How to identify fake drugs


A counterfeit medication or a fake drug is a medication or pharmaceutical  product which is produced and sold with the intent to deceptively represent its origin, authenticity or effectiveness. This may range from containing inadequate amounts of the active ingredient or no active ingredient to containing outright harmful or toxic ingredients.
Fake drugs can kill either directly through their harmful ingredients or indirectly by giving a false assurance that a life threatening illness is being treated when it’s not.
Drug counterfeiting is a global phenomenon and the multinational syndicates are akin to hard drug cartels. It is a multi billion dollar industry. Worldwide drug counterfeiting generated an estimated $75 billion in
2010, according to the Center for Medicine in the Public Interest.
Commonly counterfeited drugs in Nigeria are antimalarials, pain killers and antibiotics. A 2008 World Health Organisation study put the incidence of fake anti-malarials in  sub-Saharan Africa at 64 percent. This greatly undermines the roll back malaria programme .

The aim of this article is to give tips that help to to identify and avoid potential fake drugs. It is not always easy to tell fake drugs from genuine ones, however the following tips should help.

Source: buy only from registered pharmacies. Never from the road side, motor parks or public transport.

Price: if the price is too good to be true, it probably is.

Packaging: if the packaging appears suspicious or looks tempered with, has unusual fonts, spelling errors, do not buy.
If the batch number on the carton is different from that on the foil of the blister pack, do not buy.
If there is no NAFDAC number printed boldly on the pack or if it appears to be tampered with, do not buy.

Pill itself: if it has an unusual colour, shape or smell different from that which you are used to if you have been taking the drug before, do not use.

Verification: for drugs that have sms verification codes, if you don’t receive a response confirming genuineness, do not use.

Side effects: if you experience any unusual side effects, stop using immediately and consult your doctor or pharmacist.

Drugs are poisons, moreso fake drugs and great care must be taken to avoid fake ones.
Let me know your thoughts in the comments.


We are high on drugs!

A lot of us have the impression that the practice of medicine is about laying complaints to a doctor who listens to some imaginary sounds on the chest and abdomen, pokes around, may or may not order tests, comes up with a diagnosis and ,as a matter of compulsion, writes a prescription.

Emphasis on the last word- prescription.

We have come to expect drugs with every visit to the doctor. When a doctor legitimately does not prescribe drugs, we as patients feel there is something missing or that we wasted our time showing up in the hospital in the first place. Worse still, we feel the doctor is incompetent.

Cases like viral upper respiratory tract infection, viral gastroenteritis, stress related symptoms often diagnosed as malaria or typhoid most times do not need medications.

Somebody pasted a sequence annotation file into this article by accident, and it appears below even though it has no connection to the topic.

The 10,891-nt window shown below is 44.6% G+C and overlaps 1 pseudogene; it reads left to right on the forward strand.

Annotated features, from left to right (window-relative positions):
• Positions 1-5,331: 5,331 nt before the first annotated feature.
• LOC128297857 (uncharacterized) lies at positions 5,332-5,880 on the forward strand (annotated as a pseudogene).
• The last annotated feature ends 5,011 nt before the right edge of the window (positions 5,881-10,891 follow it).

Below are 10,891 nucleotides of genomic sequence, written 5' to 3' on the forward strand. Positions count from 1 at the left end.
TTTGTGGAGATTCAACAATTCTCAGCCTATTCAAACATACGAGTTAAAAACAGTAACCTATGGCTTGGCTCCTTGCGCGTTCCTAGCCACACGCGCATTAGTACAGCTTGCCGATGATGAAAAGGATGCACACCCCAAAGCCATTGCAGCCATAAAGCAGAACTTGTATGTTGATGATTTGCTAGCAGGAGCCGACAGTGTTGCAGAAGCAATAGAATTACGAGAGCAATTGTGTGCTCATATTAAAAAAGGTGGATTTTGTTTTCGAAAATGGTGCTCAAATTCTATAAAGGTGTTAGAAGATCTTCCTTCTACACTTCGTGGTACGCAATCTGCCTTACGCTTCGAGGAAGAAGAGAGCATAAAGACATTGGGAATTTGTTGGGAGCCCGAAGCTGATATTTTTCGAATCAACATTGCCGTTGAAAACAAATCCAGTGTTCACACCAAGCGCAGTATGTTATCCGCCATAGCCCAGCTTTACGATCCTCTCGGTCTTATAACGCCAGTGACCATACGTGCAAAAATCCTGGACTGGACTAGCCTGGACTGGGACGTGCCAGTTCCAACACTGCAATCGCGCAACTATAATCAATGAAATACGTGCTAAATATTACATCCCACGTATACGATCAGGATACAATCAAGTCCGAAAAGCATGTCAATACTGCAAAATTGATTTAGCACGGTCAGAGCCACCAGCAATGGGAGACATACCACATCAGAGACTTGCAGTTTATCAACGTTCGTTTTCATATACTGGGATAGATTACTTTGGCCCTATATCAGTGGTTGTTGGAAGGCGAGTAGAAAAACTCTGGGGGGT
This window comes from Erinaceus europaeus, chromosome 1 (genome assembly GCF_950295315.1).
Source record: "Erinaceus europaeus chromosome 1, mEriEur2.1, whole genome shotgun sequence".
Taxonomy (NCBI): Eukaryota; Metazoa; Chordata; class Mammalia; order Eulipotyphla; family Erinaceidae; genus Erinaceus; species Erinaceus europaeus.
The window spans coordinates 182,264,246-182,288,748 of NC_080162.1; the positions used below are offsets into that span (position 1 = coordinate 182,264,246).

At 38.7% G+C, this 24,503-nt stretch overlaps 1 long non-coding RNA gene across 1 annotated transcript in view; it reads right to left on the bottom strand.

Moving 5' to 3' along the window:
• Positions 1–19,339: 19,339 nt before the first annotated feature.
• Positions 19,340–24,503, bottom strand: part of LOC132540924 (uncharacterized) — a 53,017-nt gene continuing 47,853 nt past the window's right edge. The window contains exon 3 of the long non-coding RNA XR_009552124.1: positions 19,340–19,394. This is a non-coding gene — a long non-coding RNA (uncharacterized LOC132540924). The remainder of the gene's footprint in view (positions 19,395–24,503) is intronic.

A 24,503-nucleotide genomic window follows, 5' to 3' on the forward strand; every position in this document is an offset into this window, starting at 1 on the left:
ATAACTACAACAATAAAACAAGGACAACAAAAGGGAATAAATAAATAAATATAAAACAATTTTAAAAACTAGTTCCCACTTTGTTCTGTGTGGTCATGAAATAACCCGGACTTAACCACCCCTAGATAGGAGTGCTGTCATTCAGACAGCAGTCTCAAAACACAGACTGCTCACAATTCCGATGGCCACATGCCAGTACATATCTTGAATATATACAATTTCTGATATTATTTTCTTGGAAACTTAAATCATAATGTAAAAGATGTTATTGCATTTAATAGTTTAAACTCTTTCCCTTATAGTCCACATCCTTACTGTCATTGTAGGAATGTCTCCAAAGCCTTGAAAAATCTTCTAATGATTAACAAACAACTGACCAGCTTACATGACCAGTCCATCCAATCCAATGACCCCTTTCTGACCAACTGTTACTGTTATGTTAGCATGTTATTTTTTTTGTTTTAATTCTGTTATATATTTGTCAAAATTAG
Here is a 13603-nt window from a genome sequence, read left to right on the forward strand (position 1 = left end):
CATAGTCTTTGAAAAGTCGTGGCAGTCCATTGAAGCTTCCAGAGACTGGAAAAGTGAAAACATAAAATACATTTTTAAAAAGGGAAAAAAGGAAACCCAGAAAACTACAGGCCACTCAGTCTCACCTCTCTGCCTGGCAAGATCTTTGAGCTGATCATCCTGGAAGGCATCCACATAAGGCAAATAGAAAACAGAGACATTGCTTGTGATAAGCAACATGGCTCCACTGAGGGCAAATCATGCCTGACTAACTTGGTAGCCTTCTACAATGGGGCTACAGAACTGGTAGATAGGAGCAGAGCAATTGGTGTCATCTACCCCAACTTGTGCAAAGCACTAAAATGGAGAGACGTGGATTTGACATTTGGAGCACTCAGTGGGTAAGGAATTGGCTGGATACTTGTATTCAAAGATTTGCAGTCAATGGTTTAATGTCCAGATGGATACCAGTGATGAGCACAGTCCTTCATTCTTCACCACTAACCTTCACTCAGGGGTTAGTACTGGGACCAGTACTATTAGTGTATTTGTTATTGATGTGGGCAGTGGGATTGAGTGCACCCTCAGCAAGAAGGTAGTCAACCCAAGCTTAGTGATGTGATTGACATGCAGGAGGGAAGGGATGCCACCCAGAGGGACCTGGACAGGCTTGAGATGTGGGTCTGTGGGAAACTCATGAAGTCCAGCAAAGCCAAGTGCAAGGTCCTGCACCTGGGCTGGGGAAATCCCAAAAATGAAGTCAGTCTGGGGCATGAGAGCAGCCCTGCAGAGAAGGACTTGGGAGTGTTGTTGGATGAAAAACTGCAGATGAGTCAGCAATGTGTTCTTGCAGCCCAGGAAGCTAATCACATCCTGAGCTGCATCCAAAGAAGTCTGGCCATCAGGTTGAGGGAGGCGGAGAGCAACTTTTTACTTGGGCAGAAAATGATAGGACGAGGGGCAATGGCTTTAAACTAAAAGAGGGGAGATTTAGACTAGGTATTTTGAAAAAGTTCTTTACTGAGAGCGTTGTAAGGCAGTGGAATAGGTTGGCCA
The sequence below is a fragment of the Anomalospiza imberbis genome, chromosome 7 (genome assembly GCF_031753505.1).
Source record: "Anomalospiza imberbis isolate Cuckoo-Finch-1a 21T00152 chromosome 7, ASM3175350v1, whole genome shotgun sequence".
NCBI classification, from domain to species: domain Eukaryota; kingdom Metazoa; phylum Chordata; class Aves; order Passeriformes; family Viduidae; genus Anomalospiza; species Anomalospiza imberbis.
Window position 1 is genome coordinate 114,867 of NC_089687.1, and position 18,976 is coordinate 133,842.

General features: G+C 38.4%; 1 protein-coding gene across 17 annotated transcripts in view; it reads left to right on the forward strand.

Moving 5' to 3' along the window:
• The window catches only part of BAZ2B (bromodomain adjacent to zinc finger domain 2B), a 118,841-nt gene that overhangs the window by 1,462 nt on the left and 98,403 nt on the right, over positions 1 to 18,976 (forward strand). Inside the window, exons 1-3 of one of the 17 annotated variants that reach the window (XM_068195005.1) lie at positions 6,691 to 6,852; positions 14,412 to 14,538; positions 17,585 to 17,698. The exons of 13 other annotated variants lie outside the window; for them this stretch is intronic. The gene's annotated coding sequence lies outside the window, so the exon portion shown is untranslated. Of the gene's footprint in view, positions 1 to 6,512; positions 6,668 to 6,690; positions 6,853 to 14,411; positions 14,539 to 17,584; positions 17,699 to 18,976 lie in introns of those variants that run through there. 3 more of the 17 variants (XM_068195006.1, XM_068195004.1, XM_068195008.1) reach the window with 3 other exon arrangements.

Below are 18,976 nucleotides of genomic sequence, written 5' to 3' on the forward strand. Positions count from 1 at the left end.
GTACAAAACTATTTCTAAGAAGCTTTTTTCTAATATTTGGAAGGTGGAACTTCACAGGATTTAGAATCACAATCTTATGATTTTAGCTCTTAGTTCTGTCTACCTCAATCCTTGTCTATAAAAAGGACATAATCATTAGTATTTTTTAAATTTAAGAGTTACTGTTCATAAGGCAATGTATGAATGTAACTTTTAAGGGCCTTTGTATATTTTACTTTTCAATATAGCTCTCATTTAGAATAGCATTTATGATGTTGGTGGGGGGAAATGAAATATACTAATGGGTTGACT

Some patients even have their diagnoses in mind and only show up in the hospital to tell the doctor what to prescribe! “Doctor, it is typhoid that is worrying me, write Ampiclox and Ciprotab for me”

Drugs are just one of the ways of managing patients. There are other things involved. Watching and waiting is the most appropriate approach to handle some cases. The practice of medicine is definitely more than just prescribing drugs. Reassurance and bed rest could be all that is needed in other cases.

Some do not even see any health care professional before using drugs. Everyone seems to be an ‘expert’ in health care these days. From neighbours to market women to colleagues at work, there is no shortage of opinions.

Our present world is most definitely an over-medicated one. We just love to pop pills. There are drugs for almost anything. (‘Teething’ mixture for babies anyone?) Drugs that should be prescription only are freely available on the open market. We would rather take drugs sometimes than modify our lifestyle or take other disease preventive measures. We would rather take supplements than eat good and nutritious food.

Unfortunately, physicians are under constant pressure from different parties to prescribe unnecessary drugs. The patients themselves, the pharmaceutical industry (Big Pharma) for obvious reasons, and the hospital system. The pharmaceutical industry is a multi billion dollar industry and is very ‘aggressive’ in her marketing. In 2005, global pharmaceutical sales totalled US$602 billion.

The great English philosopher-physician Sir William Osler (1849-1919) once said, “One of the first duties of the physician is to educate the masses when NOT to take medicines” How sorely is this needed today!

Indiscriminate use of drugs is not without its dangers: over and under dosage, drug resistance (especially antibiotics and antimalarials), adverse drug interactions, adverse drug reactions, chronic poisoning (all drugs are actually poisons), organ damage (chronic use of some pain killers have been shown to damage the kidneys)

The way we are headed is fraught with danger moreso with the emergence of strains of disease causing microbes that are resistant to available drugs. Indiscriminate use of drugs is a ticking time bomb that needs to be defused now.

Please let me know your thoughts in the comments.